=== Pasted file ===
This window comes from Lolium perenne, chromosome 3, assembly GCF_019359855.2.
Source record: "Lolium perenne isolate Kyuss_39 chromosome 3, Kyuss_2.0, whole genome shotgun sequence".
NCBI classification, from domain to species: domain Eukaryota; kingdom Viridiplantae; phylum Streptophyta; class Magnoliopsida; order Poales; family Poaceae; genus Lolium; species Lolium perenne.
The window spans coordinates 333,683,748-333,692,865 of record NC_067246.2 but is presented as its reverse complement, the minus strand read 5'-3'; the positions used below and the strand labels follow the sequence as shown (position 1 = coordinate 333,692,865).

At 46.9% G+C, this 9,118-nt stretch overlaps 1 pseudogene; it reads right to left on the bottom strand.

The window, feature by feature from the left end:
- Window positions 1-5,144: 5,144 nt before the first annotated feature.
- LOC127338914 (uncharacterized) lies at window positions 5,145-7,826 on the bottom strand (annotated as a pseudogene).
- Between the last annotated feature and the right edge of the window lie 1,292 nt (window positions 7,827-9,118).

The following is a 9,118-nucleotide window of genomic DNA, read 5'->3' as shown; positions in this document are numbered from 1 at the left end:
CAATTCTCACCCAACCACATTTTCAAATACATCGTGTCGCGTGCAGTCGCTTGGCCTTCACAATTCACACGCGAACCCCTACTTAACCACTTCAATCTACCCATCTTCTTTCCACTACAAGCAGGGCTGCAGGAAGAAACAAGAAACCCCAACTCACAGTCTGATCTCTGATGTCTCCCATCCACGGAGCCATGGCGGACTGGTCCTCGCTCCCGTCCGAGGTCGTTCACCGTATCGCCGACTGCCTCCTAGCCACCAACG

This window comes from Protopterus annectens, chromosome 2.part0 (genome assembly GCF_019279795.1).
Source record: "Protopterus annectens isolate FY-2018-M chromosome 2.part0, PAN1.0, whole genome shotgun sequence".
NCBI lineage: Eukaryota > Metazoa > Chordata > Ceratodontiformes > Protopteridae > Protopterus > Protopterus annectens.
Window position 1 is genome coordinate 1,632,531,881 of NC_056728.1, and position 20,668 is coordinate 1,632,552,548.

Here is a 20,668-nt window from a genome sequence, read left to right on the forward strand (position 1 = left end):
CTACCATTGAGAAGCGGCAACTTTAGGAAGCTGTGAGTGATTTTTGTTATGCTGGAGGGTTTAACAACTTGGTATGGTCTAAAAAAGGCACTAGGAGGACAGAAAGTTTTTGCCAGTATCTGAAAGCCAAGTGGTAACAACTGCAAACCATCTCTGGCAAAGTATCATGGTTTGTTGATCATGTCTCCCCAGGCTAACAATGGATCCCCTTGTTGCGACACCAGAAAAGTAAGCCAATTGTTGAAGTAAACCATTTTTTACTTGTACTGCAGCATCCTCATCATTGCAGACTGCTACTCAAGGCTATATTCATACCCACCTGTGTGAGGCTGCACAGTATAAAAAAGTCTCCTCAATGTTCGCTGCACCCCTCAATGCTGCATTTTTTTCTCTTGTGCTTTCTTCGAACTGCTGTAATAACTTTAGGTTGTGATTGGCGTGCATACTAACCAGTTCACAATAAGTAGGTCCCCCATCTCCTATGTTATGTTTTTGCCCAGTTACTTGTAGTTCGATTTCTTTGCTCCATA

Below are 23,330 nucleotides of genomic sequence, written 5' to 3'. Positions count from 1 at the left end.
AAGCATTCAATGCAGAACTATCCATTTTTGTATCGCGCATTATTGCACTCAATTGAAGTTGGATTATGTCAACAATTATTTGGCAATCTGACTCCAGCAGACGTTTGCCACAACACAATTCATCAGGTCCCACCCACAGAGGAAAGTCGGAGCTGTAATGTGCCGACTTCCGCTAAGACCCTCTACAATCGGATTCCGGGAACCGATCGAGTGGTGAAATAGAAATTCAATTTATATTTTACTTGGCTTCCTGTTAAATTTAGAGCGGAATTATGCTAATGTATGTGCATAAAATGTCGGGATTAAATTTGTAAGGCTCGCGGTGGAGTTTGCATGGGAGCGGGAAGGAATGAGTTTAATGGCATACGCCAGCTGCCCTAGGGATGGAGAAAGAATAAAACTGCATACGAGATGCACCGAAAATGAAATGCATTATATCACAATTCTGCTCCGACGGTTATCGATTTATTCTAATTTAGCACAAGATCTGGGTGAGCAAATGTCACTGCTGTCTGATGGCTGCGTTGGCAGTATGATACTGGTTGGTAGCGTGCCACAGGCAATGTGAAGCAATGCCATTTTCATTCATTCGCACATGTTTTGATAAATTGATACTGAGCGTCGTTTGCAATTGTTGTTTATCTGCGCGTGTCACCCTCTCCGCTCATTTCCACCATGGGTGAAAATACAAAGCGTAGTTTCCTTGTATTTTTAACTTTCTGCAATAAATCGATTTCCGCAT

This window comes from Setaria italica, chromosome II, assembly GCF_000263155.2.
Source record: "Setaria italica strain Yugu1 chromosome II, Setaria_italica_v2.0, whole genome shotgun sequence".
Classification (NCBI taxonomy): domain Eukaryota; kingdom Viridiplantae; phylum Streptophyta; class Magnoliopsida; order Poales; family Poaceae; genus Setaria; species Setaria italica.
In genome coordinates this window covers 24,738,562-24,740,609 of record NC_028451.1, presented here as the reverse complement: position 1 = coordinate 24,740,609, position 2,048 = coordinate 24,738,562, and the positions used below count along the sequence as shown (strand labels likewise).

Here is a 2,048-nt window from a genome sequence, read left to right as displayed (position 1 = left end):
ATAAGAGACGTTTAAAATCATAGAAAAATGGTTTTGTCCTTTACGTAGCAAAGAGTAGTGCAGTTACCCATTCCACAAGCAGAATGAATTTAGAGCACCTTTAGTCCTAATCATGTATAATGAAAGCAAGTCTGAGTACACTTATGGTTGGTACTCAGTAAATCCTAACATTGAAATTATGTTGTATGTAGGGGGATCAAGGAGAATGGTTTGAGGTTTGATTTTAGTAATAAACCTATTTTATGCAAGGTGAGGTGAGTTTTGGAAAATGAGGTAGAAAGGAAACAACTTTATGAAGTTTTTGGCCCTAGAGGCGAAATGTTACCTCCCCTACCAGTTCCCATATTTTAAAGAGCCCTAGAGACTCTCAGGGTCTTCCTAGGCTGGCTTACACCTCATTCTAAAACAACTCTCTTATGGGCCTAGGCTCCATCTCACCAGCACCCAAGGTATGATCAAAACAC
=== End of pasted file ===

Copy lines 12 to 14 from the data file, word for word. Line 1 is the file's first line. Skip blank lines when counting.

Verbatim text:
This window comes from Protopterus annectens, chromosome 2.part0 (genome assembly GCF_019279795.1).
Source record: "Protopterus annectens isolate FY-2018-M chromosome 2.part0, PAN1.0, whole genome shotgun sequence".
NCBI lineage: Eukaryota > Metazoa > Chordata > Ceratodontiformes > Protopteridae > Protopterus > Protopterus annectens.